Inside Viacom's Board Meeting: Dauman Calls From St. Barths, Redstone in L.A.

Philippe Dauman - H 2016
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The CEO has been on a long-ago scheduled vacation, though it has obviously turned very much into a working holiday, according to insiders.

While the board of directors debated whether or not Philippe Dauman should replace Sumner Redstone as executive chairman, the Viacom CEO was vacationing on a tropical island in the West Indies.

Indeed, the special meeting of the board of directors was such a last-minute thing that it was held as a conference call via telephones at no physical location. Sumner and daughter Shari Redstone called in from Los Angeles, while Dauman weighed in from St. Barths, where he has been for about a week.

The CEO has been on a long-ago scheduled vacation, though it has obviously turned very much into a working holiday, according to insiders.

The meeting was called for the purpose of discussing a plan whereby Sumner Redstone would step down and become chairman emeritus while Dauman would replace him as executive chairman while also maintaining his role as CEO.

The meeting lasted about 60 minutes, and when it was over, Sumner Redstone was indeed chairman emeritus and 10 of the 11 board members voted in favor of Dauman replacing him as executive chairman, with only Shari Redstone voting against the proposal.

Vice chairman Shari Redstone signaled her displeasure with the plan a day earlier when she suggested it would be inappropriate for someone who is a trustee of her father's family trust to chair either Viacom or CBS, and, even after today's vote, Dauman remains a trustee.

Wall Street reacted poorly to the decision, as Viacom shares were trading 5 percent higher until news of Dauman's promotion was released, then the gain was wiped out.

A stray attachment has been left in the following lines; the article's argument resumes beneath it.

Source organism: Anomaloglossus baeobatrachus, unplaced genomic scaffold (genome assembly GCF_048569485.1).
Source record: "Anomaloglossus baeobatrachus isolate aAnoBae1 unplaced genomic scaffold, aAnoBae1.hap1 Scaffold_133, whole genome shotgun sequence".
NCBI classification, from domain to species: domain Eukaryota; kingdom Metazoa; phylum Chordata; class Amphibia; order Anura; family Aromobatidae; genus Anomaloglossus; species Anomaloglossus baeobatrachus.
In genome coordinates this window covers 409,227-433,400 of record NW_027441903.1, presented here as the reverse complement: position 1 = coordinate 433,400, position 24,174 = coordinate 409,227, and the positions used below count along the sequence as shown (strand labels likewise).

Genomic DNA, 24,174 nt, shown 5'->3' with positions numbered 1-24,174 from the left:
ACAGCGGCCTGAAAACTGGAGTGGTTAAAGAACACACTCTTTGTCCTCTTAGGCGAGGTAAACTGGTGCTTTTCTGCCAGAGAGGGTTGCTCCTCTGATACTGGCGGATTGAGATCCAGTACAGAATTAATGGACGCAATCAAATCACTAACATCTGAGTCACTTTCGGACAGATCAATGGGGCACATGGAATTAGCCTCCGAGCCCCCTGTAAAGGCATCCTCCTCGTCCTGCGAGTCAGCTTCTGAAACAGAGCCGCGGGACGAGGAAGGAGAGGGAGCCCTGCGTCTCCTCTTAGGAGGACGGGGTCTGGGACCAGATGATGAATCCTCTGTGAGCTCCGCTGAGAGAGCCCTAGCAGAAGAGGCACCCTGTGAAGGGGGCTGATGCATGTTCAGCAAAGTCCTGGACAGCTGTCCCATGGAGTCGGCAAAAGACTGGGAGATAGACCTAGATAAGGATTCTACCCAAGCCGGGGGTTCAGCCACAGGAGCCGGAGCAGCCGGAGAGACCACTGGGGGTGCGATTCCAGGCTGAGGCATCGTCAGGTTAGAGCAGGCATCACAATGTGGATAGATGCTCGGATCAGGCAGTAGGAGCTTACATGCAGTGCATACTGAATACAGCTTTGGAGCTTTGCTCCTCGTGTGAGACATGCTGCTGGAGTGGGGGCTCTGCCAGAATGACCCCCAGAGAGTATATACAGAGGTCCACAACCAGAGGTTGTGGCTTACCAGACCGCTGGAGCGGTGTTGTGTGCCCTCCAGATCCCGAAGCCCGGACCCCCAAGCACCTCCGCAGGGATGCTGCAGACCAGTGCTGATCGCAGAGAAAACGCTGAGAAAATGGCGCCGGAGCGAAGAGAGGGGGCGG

On Wednesday, Sumner Redstone also stepped down as executive chairman of CBS, and CEO Les Moonves assumed the role. He did so with Shari Redstone's support, as he is not a trustee of the family trust.

CBS shares were trading fractionally lower on Thursday, even though several analysts cheered the promotion of Moonves.

But while the Moonves appointment at CBS was expected, forces had lined up against Dauman at Viacom, in the form of some Wall Street analysts and especially SpringOwl Asset Management, an activist investor with a less-than 5 percent stake in Viacom.

SpringOwl went so far as to create a 99-frame slideshow that it posted online last month, giving reason after reason that Dauman should not only not be chairman, but he should be replaced as CEO, as well.

After Viacom's board voted 10-1 in favor of Dauman's promotion, SpringOwl said: "As evidenced by the negative reversal in the stock price, the market agrees with the position of both SpringOwl and Shari Redstone that someone other than Philippe Dauman should be the chairman."

Nevertheless, Dauman has officially claimed the mantle of executive chairman, with a glowing endorsement from William Schwartz, who chairs Viacom's governance and nominating committee as a board director.

"In choosing a successor to Sumner, the board considered the need for seasoned leadership in this time of unprecedented change," he said. "We believe his becoming executive chairman is in the best interests of the company and all shareholders."

Before promoting Dauman, who has been with Viacom for 30 years and CEO for a decade, the board offered the executive chairmanship to Shari Redstone, though she declined.

Perhaps underscoring Shari Redstone's disapproval with Viacom's decision, she isn't quoted at all in the company's press release announcing Dauman's promotion. By contrast, she is quoted at length in Wednesday's press release announcing the promotion of Moonves at CBS, calling him a "creative and effective leader" who "will make a great chair."